There’s never a good time to ask for a tax increase, and this year, for a variety of reasons, seemed to rank among the worst.
However, across Cass County, voters overcame the “no new taxes” temptation. Albeit by a slim margin, the message was delivered to just enough citizens that we really had no valid choice but to pass the half-cent 911 sales tax, for our own sake.
Uncle Sam has mandated radio systems be upgraded, to meet 2013 and 2017 standards, and the cash to do so had to come from somewhere. If not from a countywide sales tax, then it would have to come from the dwindling number of landline users as well as city and fire district governments.
It was a common-sense choice.
In Belton, district patrons recognized the larger class sizes moving their way up to the high school ranks and voted in droves to follow the strategic plan set out nearly 20 years ago to allow for adequate and controlled growth of district facilities.
For the third time, Peculiar fell just short of the two-thirds majority needed to pass its fuel tax to fund road construction and upkeep. But again, voters supported the measure by more than 60 percent. It is up to the community to continue to get the word out about this measure, if only because there seems to be no financial alternative if citizens want adequate road maintenance on an ongoing basis.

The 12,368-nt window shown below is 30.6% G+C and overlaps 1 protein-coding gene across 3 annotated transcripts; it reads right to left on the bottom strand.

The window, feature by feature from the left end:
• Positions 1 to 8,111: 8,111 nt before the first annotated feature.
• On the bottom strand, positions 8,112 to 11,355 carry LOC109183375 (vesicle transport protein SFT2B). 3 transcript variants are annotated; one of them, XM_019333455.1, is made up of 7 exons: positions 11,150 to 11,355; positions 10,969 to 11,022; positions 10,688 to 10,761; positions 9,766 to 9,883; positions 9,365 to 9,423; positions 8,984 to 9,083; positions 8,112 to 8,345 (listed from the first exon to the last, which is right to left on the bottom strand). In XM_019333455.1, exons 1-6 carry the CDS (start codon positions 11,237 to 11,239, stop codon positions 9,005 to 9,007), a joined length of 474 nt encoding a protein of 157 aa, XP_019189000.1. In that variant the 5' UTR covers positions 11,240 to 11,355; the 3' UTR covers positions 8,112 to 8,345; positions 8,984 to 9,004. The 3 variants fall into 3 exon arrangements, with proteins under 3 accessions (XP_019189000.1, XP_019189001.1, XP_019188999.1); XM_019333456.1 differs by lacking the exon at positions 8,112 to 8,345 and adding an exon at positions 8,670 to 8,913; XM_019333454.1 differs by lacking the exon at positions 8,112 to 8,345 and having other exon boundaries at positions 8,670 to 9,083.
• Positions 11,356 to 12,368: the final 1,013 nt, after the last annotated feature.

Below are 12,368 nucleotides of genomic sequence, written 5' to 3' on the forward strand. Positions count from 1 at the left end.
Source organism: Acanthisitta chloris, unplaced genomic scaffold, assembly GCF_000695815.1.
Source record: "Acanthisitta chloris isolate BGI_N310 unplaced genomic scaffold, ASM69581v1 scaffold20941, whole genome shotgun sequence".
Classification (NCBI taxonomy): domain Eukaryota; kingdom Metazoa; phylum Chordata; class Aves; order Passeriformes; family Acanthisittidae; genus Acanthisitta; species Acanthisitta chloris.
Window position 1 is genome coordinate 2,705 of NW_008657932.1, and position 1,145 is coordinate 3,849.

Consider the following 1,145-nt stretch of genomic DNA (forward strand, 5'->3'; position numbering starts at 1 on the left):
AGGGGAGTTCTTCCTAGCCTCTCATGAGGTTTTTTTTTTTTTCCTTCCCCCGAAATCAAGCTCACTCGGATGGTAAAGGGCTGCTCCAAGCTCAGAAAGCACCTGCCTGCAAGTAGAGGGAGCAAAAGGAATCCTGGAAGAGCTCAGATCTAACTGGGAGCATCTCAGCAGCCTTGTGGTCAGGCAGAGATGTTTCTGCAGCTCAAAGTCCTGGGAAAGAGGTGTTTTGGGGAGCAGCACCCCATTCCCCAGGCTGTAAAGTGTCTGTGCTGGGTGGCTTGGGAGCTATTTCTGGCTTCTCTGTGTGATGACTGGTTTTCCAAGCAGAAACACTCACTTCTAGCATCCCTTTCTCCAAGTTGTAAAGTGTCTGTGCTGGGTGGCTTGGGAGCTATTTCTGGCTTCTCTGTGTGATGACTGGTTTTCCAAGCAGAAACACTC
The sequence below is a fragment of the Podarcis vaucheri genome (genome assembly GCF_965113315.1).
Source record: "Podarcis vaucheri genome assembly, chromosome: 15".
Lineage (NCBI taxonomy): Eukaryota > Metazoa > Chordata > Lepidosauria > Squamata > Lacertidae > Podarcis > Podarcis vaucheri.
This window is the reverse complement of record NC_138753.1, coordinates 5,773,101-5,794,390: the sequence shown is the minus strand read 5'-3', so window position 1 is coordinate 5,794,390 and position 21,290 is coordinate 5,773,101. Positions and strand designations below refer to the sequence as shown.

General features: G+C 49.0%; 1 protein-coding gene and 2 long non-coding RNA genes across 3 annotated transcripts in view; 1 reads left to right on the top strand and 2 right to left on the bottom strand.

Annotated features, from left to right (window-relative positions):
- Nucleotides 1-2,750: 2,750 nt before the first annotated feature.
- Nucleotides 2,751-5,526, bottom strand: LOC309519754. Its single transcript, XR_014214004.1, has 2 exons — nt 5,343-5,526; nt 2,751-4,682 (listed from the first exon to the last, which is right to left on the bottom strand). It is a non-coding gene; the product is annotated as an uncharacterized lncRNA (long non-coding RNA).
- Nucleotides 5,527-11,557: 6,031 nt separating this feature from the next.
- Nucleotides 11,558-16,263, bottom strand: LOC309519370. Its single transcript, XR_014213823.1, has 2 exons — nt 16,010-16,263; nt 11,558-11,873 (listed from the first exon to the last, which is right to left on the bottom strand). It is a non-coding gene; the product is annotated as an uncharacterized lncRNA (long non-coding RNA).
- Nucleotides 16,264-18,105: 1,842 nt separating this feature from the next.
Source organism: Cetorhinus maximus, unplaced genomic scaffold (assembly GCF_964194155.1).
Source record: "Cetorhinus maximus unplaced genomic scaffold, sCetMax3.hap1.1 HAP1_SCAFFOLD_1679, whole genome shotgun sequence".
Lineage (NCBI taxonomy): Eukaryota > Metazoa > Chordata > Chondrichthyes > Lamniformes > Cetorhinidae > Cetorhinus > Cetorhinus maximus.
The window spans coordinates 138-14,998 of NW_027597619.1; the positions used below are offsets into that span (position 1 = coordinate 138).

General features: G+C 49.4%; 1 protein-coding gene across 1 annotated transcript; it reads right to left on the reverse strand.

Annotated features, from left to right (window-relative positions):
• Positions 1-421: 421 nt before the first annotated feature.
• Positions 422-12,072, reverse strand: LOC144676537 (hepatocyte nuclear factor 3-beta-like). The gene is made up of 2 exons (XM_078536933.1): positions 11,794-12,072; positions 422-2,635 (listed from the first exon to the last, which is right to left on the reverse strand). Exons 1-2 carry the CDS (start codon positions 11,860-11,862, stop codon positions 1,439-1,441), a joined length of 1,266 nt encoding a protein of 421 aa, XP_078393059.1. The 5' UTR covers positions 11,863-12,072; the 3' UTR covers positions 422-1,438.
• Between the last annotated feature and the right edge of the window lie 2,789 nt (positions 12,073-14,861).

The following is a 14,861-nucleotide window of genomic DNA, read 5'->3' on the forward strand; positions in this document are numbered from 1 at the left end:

Harrisonville’s charter proposition is a much more puzzling situation.
Citizens in both Belton and Raymore have discovered the newfound power vested in them through a charter form of government. They have found that a charter forces the city’s leaders into a much more accountable atmosphere.
Gone are the hazy statutes written long ago that provide only a minimum of direction when it comes to the unique needs of the variety of municipalities they attempt to govern. In their place is a clearly set out game plan, written by citizen-elected charter commissioners and approved by voters citywide.
And only under this system can citizens of Missouri enjoy the right to force an initiative vote and possibly reject a decision of the city council – a scenario that actually played out last year in Raymore.
There are always those that find massive change – especially change recommended by those currently in office – a frightening concept. Citizens should always be wary.
But education based on fact, not rumor, is the only way to form a valid opinion. Certainly, as a newspaper, we failed prior to this election to provide enough education for voters on this issue. It is entirely possible that contributed to the margin of the loss.
But the margin was indicative of much more than that. It also seemed to point to a systemic distrust of Harrisonville government by the small group that chose to vote this week.
For that, we don’t have an immediate answer.
We can only encourage the Harrisonville Board of Aldermen to continue coming back to the voters with a charter proposal, and promise that we, as a newspaper, will no longer assume citizens believe that what has turned out positively for our northern cities will work the same way in Harrisonville. We will provide a much better education for voters on the charter process for future elections.